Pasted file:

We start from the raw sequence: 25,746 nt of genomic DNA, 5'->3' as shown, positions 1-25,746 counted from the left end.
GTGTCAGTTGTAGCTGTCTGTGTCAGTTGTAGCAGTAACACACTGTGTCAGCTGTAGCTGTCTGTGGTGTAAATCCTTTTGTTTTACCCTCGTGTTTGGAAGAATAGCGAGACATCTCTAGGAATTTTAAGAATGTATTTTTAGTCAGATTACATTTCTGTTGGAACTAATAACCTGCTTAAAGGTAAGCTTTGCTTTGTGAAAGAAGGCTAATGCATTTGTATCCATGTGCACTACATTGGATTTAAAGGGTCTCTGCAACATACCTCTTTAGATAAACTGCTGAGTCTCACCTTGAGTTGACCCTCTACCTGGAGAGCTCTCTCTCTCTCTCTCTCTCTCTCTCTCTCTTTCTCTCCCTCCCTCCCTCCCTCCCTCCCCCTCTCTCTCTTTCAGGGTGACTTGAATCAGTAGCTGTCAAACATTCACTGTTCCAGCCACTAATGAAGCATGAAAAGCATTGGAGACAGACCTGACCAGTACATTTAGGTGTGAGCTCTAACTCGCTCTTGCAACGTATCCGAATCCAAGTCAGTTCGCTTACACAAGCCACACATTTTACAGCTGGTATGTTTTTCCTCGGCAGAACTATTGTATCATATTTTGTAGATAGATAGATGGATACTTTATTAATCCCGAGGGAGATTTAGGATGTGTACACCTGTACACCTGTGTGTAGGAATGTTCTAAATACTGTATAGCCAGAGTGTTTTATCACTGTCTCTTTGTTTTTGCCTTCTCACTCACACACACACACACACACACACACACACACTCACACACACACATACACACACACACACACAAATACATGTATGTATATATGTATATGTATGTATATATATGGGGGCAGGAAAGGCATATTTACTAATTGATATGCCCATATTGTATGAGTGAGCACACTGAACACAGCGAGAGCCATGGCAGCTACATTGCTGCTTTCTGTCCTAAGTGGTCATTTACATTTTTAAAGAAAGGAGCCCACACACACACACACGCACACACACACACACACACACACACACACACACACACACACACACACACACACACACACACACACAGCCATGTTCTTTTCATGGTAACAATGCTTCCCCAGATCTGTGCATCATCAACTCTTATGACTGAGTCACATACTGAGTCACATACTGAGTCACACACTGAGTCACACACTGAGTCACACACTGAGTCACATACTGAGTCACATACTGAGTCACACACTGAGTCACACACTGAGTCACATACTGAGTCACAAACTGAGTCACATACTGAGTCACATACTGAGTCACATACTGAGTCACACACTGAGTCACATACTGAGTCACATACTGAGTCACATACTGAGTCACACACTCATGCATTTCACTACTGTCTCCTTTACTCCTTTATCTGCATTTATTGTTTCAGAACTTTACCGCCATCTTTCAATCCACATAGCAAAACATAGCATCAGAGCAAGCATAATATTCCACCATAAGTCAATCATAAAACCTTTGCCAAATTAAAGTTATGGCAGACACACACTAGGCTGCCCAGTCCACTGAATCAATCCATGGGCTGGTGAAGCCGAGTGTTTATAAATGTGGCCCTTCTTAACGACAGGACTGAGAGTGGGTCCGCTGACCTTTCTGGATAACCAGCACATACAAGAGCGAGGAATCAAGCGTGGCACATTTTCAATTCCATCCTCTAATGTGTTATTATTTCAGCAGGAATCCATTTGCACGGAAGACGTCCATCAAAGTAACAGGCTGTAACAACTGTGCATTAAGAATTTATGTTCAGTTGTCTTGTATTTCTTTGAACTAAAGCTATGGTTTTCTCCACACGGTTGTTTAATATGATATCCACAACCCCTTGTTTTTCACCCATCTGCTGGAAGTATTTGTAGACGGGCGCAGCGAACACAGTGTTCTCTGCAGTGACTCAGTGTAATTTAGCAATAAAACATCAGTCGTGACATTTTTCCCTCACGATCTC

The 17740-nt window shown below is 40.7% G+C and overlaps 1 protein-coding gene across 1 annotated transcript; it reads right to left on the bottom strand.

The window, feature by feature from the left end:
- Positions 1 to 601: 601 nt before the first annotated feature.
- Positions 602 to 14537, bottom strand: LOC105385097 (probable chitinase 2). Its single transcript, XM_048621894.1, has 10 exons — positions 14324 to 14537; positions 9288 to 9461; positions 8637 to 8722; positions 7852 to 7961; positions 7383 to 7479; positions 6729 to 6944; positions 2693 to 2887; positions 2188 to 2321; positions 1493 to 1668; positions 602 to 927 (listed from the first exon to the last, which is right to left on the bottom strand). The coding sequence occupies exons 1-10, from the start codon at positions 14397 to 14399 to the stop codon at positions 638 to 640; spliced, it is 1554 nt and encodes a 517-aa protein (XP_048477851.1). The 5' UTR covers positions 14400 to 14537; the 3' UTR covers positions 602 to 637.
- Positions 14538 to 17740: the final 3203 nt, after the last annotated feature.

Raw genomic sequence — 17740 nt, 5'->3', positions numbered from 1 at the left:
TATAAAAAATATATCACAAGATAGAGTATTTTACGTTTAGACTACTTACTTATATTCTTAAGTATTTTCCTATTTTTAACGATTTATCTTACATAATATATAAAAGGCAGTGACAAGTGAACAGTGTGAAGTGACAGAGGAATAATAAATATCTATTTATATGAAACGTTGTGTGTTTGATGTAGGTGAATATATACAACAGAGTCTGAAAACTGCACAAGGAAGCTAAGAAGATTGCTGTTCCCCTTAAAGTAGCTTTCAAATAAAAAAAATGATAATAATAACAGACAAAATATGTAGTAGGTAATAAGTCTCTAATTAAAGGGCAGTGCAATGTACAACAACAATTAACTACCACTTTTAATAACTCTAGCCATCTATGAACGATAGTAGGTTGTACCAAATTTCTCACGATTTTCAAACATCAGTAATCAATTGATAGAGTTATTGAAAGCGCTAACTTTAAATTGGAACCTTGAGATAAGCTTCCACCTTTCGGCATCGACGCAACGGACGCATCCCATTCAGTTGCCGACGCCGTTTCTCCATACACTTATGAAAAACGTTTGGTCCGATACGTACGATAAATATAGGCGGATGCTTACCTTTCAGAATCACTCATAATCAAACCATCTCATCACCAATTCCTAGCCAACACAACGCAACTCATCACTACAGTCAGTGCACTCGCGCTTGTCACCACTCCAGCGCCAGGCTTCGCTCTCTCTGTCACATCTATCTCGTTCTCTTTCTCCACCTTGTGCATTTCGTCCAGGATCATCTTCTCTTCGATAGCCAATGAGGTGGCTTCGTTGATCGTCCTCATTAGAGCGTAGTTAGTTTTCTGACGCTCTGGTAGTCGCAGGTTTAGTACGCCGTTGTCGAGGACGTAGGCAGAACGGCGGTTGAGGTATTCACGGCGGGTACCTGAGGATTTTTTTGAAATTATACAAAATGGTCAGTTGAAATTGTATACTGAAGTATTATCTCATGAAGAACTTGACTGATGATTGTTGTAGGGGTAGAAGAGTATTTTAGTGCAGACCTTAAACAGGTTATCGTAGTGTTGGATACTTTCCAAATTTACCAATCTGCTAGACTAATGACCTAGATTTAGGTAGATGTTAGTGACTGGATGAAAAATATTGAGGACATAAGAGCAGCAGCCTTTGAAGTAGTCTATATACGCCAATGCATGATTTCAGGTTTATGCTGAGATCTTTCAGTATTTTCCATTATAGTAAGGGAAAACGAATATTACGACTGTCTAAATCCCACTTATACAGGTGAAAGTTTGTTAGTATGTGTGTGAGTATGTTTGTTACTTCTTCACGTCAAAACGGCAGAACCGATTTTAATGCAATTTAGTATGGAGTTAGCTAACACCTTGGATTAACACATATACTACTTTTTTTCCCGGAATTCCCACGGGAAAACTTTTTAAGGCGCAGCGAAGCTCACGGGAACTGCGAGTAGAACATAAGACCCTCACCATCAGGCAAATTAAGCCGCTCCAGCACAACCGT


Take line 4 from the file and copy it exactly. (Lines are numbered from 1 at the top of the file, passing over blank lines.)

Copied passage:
The window, feature by feature from the left end: